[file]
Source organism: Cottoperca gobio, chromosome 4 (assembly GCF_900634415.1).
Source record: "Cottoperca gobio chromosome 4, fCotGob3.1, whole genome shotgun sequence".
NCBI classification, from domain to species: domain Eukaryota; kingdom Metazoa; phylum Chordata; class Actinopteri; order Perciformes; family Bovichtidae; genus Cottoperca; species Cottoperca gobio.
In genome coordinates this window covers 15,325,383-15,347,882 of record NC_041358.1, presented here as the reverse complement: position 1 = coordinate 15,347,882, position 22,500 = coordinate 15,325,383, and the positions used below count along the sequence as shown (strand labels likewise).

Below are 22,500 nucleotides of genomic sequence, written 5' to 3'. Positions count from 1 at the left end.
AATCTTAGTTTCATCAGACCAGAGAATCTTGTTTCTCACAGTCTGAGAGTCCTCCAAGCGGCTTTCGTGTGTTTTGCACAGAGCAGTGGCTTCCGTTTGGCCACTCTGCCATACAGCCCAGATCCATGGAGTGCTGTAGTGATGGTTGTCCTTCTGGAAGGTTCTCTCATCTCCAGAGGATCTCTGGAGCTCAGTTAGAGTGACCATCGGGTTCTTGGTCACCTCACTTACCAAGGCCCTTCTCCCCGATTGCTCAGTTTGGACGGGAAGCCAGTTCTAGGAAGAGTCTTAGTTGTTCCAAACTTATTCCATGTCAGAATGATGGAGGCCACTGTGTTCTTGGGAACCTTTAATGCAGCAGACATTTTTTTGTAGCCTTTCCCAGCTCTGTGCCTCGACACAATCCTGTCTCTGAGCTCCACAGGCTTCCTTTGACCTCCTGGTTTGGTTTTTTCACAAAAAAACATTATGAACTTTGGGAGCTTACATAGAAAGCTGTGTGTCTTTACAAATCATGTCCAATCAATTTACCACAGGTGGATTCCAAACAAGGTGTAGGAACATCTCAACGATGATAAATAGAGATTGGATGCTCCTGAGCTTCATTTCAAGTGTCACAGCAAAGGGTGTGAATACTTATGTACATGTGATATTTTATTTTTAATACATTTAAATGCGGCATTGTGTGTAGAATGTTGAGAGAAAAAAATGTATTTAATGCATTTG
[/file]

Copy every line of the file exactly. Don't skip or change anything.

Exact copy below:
Source organism: Cottoperca gobio, chromosome 4 (assembly GCF_900634415.1).
Source record: "Cottoperca gobio chromosome 4, fCotGob3.1, whole genome shotgun sequence".
NCBI classification, from domain to species: domain Eukaryota; kingdom Metazoa; phylum Chordata; class Actinopteri; order Perciformes; family Bovichtidae; genus Cottoperca; species Cottoperca gobio.
In genome coordinates this window covers 15,325,383-15,347,882 of record NC_041358.1, presented here as the reverse complement: position 1 = coordinate 15,347,882, position 22,500 = coordinate 15,325,383, and the positions used below count along the sequence as shown (strand labels likewise).

Below are 22,500 nucleotides of genomic sequence, written 5' to 3'. Positions count from 1 at the left end.
AATCTTAGTTTCATCAGACCAGAGAATCTTGTTTCTCACAGTCTGAGAGTCCTCCAAGCGGCTTTCGTGTGTTTTGCACAGAGCAGTGGCTTCCGTTTGGCCACTCTGCCATACAGCCCAGATCCATGGAGTGCTGTAGTGATGGTTGTCCTTCTGGAAGGTTCTCTCATCTCCAGAGGATCTCTGGAGCTCAGTTAGAGTGACCATCGGGTTCTTGGTCACCTCACTTACCAAGGCCCTTCTCCCCGATTGCTCAGTTTGGACGGGAAGCCAGTTCTAGGAAGAGTCTTAGTTGTTCCAAACTTATTCCATGTCAGAATGATGGAGGCCACTGTGTTCTTGGGAACCTTTAATGCAGCAGACATTTTTTTGTAGCCTTTCCCAGCTCTGTGCCTCGACACAATCCTGTCTCTGAGCTCCACAGGCTTCCTTTGACCTCCTGGTTTGGTTTTTTCACAAAAAAACATTATGAACTTTGGGAGCTTACATAGAAAGCTGTGTGTCTTTACAAATCATGTCCAATCAATTTACCACAGGTGGATTCCAAACAAGGTGTAGGAACATCTCAACGATGATAAATAGAGATTGGATGCTCCTGAGCTTCATTTCAAGTGTCACAGCAAAGGGTGTGAATACTTATGTACATGTGATATTTTATTTTTAATACATTTAAATGCGGCATTGTGTGTAGAATGTTGAGAGAAAAAAATGTATTTAATGCATTTG